People with severe, symptomatic calcified aortic stenosis who are deemed “inoperable” or “high risk” for open-heart surgery may be good candidates for TAVR. People who are extremely sick, very petite, or who have arteries that are too small for a catheter may not be good candidates for TAVR.
The aortic valve replacement team at Providence Little Company of Mary Torrance includes cardiologists, cardiac surgeons, specially trained nurses and other specialists who are instrumental in diagnosing and/or treating aortic stenosis.
Required screening includes:
- Transthoracic echocardiogram
- Cardiac catheterization
- CT scan
- Lung function testing
- Carotid artery ultrasound
- Frailty – a formal diagnosis that assesses strength, mobility, nutrition and tissue integrity
During traditional valve replacement, which is typically performed as open-heart surgery, the heart is stopped for the four-hour procedure. For some people, this may be too risky.
With TAVR, the doctor makes a small incision in an artery in the groin and inserts a thin catheter, instead of opening the chest wall to access the heart and remove the diseased valve. The new valve is then placed through the catheter into position across the diseased valve. After ensuring the new valve is correctly positioned, the doctor opens it with a small balloon. The new valve, which is about the diameter of a dime when fully expanded, immediately takes control of blood flow.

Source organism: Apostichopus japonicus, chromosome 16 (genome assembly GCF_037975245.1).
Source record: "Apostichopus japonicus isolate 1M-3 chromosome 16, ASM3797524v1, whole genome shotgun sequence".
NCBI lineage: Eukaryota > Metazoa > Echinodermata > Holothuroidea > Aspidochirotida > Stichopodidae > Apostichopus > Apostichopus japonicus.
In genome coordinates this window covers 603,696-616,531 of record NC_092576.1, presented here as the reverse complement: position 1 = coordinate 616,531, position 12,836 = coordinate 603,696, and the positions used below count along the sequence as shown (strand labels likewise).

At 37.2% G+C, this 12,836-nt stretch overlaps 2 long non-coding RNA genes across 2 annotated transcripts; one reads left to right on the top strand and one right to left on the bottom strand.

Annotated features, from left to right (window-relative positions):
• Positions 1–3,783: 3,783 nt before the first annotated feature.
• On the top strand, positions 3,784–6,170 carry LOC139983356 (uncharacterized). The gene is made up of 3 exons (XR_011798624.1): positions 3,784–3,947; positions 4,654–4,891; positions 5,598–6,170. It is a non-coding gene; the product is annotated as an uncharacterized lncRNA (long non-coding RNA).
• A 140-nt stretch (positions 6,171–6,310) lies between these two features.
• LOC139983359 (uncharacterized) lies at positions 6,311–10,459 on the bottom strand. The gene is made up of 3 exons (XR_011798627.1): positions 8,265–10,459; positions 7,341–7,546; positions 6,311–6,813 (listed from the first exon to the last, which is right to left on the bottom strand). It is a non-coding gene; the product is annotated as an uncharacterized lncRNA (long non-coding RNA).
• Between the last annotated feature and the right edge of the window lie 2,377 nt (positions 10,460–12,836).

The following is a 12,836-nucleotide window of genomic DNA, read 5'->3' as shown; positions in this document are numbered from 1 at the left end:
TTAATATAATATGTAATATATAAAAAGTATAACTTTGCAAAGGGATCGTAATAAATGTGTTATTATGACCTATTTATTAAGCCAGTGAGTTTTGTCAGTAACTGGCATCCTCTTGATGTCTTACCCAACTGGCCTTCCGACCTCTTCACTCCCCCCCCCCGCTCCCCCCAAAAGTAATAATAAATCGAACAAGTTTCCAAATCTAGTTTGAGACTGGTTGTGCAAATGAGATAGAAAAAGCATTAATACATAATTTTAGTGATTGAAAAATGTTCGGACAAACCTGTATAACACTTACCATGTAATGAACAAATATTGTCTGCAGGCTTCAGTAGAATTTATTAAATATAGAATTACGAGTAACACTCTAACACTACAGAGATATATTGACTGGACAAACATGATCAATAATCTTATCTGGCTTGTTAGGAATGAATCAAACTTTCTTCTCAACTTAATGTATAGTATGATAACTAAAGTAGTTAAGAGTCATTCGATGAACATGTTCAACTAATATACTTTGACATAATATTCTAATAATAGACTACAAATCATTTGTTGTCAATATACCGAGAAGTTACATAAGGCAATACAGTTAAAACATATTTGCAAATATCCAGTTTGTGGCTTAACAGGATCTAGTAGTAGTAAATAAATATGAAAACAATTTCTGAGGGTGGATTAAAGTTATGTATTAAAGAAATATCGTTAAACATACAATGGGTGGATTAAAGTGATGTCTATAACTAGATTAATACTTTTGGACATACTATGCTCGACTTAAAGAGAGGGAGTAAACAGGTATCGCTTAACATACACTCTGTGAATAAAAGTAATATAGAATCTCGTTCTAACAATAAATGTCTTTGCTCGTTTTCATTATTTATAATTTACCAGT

The TAVR procedure typically takes about 2 hours. Other benefits include less blood loss, decreased risk of infection and a faster recovery time.
It’s an artificial, collapsible aortic heart valve that can be inserted into the body through a catheter-based delivery system. The valve is designed to replace an individual’s diseased "native" aortic valve without traditional open-heart surgery, allowing the heart to continue to beat. The valve can be implanted using the transfemoral technique (delivered via the femoral artery in the thigh) or transapical technique (delivered via a small incision between the ribs). See an illustrated description ›
The femoral artery (located in the thigh) access approach is preferred when a CT angiogram determines that the aorta, iliac arteries and femoral arteries are of sufficient caliber. For people with inadequate peripheral vessels, the valve can be delivered via an incision between the ribs through the apex of the heart (transapical procedure).